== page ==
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Authors Lee and Mann argue for law compelling use of cycle helmets by children to prevent road deaths and serious injuries.1 This observer is surprised that the peer reviewers allowed publication of material lacking evidence either that the actual risks faced by child cyclists justify compulsion, or that the real world results of helmet compulsion in other countries justify compulsion in this country. These shortcomings are typical of papers in the medical literature that attempt to address the issue of cyclist safety. I believe that these chronic shortcomings are primarily the consequence of the failure of the peer review process.
In the first place, it is irrational that consideration of helmet laws for children is restricted only to cycling, or even begins with cycling. Although, tragically, around 30 child cyclists have been killed on public roads annually in recent years, typically 110 child pedestrians are killed annually.2 Estimates of death risk per kilometre travelled derived from standard data sources3 do not suggest that child cyclists face greater risks than child pedestrians in most age groups. It is in any case evident that the average child is almost four times more likely to become a serious casualty while walking rather than cycling. The peer reviewers ought to have insisted on a more general discussion of the risks faced by children in transport. This would have placed the injuries to cyclists in context and enabled priority, surely the basis of any systematic approach to public health interventions.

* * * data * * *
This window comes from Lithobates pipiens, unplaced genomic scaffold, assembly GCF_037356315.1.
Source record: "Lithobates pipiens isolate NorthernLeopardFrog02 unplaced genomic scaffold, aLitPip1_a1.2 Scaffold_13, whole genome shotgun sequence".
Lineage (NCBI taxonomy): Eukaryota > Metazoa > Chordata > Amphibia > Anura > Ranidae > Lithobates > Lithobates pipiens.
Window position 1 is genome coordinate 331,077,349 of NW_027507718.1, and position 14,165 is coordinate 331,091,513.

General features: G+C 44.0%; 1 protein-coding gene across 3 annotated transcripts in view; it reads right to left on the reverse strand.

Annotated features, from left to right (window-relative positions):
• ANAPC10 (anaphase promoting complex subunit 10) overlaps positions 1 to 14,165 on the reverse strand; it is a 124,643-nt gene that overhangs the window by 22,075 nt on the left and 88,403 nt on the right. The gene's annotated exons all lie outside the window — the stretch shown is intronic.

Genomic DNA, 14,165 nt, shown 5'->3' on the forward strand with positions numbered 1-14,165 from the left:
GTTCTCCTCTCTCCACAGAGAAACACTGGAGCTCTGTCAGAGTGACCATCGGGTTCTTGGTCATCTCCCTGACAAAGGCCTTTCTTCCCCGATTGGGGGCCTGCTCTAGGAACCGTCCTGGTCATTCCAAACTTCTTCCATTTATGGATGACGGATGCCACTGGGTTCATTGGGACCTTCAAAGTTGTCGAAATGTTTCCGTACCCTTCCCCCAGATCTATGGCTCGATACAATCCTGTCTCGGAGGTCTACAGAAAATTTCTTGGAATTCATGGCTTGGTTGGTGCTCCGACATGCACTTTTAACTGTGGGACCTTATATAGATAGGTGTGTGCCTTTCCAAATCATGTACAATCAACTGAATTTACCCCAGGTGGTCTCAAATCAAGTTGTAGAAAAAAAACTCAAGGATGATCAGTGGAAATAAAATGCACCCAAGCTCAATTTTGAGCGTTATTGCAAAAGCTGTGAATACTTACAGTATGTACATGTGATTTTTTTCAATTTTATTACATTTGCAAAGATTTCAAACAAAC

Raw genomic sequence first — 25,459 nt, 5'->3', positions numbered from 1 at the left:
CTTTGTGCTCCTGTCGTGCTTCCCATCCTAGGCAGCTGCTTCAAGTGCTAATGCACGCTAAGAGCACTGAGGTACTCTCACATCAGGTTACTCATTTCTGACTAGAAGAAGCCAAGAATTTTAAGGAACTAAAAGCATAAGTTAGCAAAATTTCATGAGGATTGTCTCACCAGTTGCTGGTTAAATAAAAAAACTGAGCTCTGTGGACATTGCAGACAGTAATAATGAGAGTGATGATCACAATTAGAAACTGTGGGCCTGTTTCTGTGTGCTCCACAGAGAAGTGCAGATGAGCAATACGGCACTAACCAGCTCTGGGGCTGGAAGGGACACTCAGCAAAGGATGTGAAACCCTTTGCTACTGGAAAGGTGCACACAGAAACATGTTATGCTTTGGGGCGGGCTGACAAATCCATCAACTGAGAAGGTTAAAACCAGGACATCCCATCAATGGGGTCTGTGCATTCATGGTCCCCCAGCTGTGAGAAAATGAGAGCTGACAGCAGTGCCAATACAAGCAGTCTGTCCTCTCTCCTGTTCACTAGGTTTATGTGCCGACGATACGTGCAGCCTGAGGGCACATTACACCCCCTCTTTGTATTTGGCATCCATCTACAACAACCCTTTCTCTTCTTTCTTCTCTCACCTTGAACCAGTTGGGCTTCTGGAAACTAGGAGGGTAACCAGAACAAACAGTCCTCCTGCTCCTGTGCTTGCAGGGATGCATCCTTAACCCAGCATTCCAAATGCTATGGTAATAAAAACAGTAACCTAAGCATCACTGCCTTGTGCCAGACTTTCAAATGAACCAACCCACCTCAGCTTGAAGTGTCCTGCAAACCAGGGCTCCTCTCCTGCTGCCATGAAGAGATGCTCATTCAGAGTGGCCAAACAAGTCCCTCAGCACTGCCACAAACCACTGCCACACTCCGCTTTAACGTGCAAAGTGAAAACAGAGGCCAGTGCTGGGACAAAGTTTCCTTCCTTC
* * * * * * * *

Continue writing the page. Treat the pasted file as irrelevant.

In the second place the evidence for the effectiveness of cycle helmets is split by an interesting contradiction. The authors cite research based on case-control trials reporting that helmeted cyclists were much less prone to serious head injuries than the bareheaded, at least at the time and in the locality of the research work. However, there is also a substantial body of evidence based on population-level studies of head injuries with increasing helmet use. These studies consistently fail to show material benefit for cyclist populations that took up helmet wearing. This was even true in New Zealand, where cyclists responded willingly to helmet promotion, with voluntary use reaching 60% even before the well obeyed law of January 1994 came into force.4 The famous helmet laws for the states of Australia brought into effect during 1990–94 drew a similar null result on close analysis.5 In the United States, population-level data gathered by the Consumer Product Safety Commission (a US government organisation that strongly promotes helmet use) shows that the risk of head injury per US cyclist increased by 40% during the 1990s, while helmet use increased from under 20% to at least 50% of cyclists.6 The omission of such evidence places a serious question mark against the competence of the peer reviewers in this case.